IHS: 8K TV Shipments to Reach More Than 400,000 Units in 2019

After declining unit shipment volumes in 2017, global TV shipments are forecast to grow 3.6% year-on-year in 2018, with additional 1.4% growth in 2019, according to a new report from IHS Markit. Of the 226 million TVs expected to ship in 2019, more than half will be ultra-high-definition models, the majority of which will be 2160p. However, 8K TVs from major global TV brands will launch toward the end of 2018, kicking off the next wave of resolution transition, the report says. Research and analysis executive director Paul Gagnon commented:

“Growt531607h in the TV market is typically the result of more attractive retail prices for large-screen sizes and the continued commoditisation of UHD resolution, driving TV replacements and upgrades. However, this growth through price compression has a negative effect on profits, so TV brands are actively looking for more growth from advanced TV models to improve earnings”.

Technologies like 8K, OLED and quantum dot carry substantial premiums, and even UHD TVs still carry premiums of more than 35% at screen sizes where 1080p resolution is still an option, such as 40″ to 49″. IHS Markit forecasts that the 8K TV market will grow from less than 20,000 units in 2018 to more than 430,000 in 2019, eventually approaching 2 million units by 2020. This growth will be centred on 60″ and larger screen sizes, with 65″ TVs accounting for more than half.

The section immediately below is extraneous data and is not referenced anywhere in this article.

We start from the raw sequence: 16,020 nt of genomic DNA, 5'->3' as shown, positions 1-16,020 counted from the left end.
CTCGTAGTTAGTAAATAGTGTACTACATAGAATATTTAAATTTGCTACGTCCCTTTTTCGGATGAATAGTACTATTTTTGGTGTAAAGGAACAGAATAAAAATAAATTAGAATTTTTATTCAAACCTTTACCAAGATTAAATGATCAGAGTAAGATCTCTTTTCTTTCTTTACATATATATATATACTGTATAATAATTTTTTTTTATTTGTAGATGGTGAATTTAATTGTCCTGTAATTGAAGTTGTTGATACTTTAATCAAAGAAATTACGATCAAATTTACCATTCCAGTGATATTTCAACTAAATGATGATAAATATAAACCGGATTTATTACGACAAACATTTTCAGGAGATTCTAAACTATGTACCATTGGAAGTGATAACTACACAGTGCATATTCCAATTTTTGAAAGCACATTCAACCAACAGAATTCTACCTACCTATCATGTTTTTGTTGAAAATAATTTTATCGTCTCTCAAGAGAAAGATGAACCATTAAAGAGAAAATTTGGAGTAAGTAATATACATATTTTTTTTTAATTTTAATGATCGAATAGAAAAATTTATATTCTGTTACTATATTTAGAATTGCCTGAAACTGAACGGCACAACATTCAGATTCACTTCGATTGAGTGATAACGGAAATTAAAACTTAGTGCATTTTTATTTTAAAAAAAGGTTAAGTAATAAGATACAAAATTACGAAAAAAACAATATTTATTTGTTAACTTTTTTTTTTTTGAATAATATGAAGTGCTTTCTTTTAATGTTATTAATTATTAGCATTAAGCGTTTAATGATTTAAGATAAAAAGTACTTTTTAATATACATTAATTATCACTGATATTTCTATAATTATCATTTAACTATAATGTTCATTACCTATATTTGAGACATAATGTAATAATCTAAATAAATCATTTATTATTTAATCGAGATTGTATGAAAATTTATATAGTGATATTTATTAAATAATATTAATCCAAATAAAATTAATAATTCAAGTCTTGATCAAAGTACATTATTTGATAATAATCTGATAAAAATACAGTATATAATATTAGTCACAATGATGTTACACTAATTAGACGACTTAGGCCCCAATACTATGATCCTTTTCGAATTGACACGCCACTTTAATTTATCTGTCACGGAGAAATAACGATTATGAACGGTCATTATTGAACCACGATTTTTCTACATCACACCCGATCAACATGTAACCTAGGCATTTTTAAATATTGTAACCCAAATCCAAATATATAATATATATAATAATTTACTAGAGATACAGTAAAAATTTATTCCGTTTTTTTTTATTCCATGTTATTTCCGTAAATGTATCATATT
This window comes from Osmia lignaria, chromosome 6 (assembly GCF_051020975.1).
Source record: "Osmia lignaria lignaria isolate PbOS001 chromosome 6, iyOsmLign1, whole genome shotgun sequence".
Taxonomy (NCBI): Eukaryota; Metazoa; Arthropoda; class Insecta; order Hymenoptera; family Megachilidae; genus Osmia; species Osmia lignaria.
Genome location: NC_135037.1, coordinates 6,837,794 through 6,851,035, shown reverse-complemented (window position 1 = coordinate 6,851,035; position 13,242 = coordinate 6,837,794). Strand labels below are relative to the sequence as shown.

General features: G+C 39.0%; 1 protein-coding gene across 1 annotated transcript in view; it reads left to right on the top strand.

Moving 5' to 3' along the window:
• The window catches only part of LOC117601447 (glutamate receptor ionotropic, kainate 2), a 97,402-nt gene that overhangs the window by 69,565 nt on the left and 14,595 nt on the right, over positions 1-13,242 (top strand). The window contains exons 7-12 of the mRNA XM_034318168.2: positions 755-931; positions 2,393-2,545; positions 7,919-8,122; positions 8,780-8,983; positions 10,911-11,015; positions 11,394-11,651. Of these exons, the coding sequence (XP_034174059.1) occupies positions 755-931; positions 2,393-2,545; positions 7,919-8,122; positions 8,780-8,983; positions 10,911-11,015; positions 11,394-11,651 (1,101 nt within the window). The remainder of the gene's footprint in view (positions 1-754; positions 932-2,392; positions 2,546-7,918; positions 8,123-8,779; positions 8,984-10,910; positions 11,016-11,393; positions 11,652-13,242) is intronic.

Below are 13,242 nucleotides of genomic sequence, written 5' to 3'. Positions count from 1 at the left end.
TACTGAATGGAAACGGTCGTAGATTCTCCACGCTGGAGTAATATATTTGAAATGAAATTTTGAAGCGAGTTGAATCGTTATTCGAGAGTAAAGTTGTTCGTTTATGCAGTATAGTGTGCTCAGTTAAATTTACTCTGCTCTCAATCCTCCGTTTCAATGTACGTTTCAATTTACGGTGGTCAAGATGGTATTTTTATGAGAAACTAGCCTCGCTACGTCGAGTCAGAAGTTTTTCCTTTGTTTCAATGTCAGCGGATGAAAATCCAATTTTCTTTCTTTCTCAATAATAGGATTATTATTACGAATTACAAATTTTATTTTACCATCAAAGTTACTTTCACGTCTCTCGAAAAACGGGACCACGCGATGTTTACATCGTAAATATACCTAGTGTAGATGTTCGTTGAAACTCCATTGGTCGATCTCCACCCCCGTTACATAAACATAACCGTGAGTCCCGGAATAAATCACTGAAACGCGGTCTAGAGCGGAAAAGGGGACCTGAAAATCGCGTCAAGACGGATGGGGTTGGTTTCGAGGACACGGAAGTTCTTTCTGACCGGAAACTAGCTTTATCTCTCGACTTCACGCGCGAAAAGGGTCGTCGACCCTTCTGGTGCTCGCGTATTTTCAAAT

OLED TV is expected to grow more than 40% in 2019, rising to 3.6 million units. This growth is in line with previous forecasts because demand is essentially matching industry production capacity. The size mix still favours 55″ TVs, based on current prices, but it will transition to mostly 65″ TVs by 2020, when substantial growth is expected in the OLED TV category as new production capacity is optimised for larger screen sizes. Quantum dot LCD TV shipments are now forecast to exceed 4 million units in 2019, based on more aggressive pricing and the introduction of transitional quantum-dot-equipped LCD TV models. Gagnon concluded:

“The high-end prices of non-QD-equipped LCD TV models and the prices of the low end QD-equipped LCD TV models have moved closer together. This extension of the quantum dot LCD TV lineup into more moderate price ranges effectively reduces the quantum dot premium to less than 100% at mid-range sizes, opening up the category to a larger addressable market of consumers”.